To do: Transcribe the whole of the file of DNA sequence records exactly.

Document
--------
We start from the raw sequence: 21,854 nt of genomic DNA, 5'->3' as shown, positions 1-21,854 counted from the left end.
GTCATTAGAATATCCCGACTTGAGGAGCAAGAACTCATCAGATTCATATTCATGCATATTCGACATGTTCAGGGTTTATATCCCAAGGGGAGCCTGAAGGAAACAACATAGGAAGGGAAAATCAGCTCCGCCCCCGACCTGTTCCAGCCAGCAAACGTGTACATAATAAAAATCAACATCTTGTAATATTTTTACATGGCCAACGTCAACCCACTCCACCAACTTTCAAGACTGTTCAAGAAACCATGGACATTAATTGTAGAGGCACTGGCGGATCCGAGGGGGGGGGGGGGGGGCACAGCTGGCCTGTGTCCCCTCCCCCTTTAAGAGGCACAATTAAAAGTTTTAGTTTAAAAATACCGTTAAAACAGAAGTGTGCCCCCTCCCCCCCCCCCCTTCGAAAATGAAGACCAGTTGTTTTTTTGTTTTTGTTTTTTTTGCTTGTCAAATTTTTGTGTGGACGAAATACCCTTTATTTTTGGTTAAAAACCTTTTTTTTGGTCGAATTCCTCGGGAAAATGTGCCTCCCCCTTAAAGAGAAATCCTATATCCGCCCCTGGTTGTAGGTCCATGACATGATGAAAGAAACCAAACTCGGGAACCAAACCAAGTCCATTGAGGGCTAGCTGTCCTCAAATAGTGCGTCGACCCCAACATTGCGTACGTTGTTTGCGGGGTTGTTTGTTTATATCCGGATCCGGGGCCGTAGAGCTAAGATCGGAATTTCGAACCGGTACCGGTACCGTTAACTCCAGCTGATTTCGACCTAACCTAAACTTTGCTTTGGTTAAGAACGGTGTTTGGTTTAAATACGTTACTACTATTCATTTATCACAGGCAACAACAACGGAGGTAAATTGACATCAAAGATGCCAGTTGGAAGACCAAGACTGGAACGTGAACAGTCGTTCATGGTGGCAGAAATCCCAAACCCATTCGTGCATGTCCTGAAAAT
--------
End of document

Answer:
We start from the raw sequence: 21,854 nt of genomic DNA, 5'->3' as shown, positions 1-21,854 counted from the left end.
GTCATTAGAATATCCCGACTTGAGGAGCAAGAACTCATCAGATTCATATTCATGCATATTCGACATGTTCAGGGTTTATATCCCAAGGGGAGCCTGAAGGAAACAACATAGGAAGGGAAAATCAGCTCCGCCCCCGACCTGTTCCAGCCAGCAAACGTGTACATAATAAAAATCAACATCTTGTAATATTTTTACATGGCCAACGTCAACCCACTCCACCAACTTTCAAGACTGTTCAAGAAACCATGGACATTAATTGTAGAGGCACTGGCGGATCCGAGGGGGGGGGGGGGGGGCACAGCTGGCCTGTGTCCCCTCCCCCTTTAAGAGGCACAATTAAAAGTTTTAGTTTAAAAATACCGTTAAAACAGAAGTGTGCCCCCTCCCCCCCCCCCCTTCGAAAATGAAGACCAGTTGTTTTTTTGTTTTTGTTTTTTTTGCTTGTCAAATTTTTGTGTGGACGAAATACCCTTTATTTTTGGTTAAAAACCTTTTTTTTGGTCGAATTCCTCGGGAAAATGTGCCTCCCCCTTAAAGAGAAATCCTATATCCGCCCCTGGTTGTAGGTCCATGACATGATGAAAGAAACCAAACTCGGGAACCAAACCAAGTCCATTGAGGGCTAGCTGTCCTCAAATAGTGCGTCGACCCCAACATTGCGTACGTTGTTTGCGGGGTTGTTTGTTTATATCCGGATCCGGGGCCGTAGAGCTAAGATCGGAATTTCGAACCGGTACCGGTACCGTTAACTCCAGCTGATTTCGACCTAACCTAAACTTTGCTTTGGTTAAGAACGGTGTTTGGTTTAAATACGTTACTACTATTCATTTATCACAGGCAACAACAACGGAGGTAAATTGACATCAAAGATGCCAGTTGGAAGACCAAGACTGGAACGTGAACAGTCGTTCATGGTGGCAGAAATCCCAAACCCATTCGTGCATGTCCTGAAAAT